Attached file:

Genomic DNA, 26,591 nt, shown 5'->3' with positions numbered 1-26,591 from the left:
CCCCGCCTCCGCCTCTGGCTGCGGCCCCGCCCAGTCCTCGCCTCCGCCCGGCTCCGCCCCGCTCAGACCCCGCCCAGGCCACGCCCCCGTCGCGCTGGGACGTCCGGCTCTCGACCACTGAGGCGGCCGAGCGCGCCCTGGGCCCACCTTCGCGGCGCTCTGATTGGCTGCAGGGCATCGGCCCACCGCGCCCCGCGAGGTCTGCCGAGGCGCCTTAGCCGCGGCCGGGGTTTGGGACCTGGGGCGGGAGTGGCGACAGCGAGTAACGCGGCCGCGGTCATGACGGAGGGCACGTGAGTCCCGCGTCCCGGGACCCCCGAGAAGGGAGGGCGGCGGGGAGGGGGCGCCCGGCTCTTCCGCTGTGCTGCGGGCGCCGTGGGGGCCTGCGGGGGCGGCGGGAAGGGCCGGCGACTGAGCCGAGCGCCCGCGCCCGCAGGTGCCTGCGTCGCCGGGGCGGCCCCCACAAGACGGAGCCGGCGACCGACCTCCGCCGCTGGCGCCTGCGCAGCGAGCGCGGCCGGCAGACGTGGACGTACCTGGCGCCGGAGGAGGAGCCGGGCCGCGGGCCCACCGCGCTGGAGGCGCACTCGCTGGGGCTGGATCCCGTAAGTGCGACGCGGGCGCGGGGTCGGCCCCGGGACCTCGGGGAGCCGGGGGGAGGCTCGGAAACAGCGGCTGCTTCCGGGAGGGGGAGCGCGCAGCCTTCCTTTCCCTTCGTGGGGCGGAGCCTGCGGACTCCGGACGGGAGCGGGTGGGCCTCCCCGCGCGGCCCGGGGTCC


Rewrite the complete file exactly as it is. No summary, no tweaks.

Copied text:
Genomic DNA, 26,591 nt, shown 5'->3' with positions numbered 1-26,591 from the left:
CCCCGCCTCCGCCTCTGGCTGCGGCCCCGCCCAGTCCTCGCCTCCGCCCGGCTCCGCCCCGCTCAGACCCCGCCCAGGCCACGCCCCCGTCGCGCTGGGACGTCCGGCTCTCGACCACTGAGGCGGCCGAGCGCGCCCTGGGCCCACCTTCGCGGCGCTCTGATTGGCTGCAGGGCATCGGCCCACCGCGCCCCGCGAGGTCTGCCGAGGCGCCTTAGCCGCGGCCGGGGTTTGGGACCTGGGGCGGGAGTGGCGACAGCGAGTAACGCGGCCGCGGTCATGACGGAGGGCACGTGAGTCCCGCGTCCCGGGACCCCCGAGAAGGGAGGGCGGCGGGGAGGGGGCGCCCGGCTCTTCCGCTGTGCTGCGGGCGCCGTGGGGGCCTGCGGGGGCGGCGGGAAGGGCCGGCGACTGAGCCGAGCGCCCGCGCCCGCAGGTGCCTGCGTCGCCGGGGCGGCCCCCACAAGACGGAGCCGGCGACCGACCTCCGCCGCTGGCGCCTGCGCAGCGAGCGCGGCCGGCAGACGTGGACGTACCTGGCGCCGGAGGAGGAGCCGGGCCGCGGGCCCACCGCGCTGGAGGCGCACTCGCTGGGGCTGGATCCCGTAAGTGCGACGCGGGCGCGGGGTCGGCCCCGGGACCTCGGGGAGCCGGGGGGAGGCTCGGAAACAGCGGCTGCTTCCGGGAGGGGGAGCGCGCAGCCTTCCTTTCCCTTCGTGGGGCGGAGCCTGCGGACTCCGGACGGGAGCGGGTGGGCCTCCCCGCGCGGCCCGGGGTCC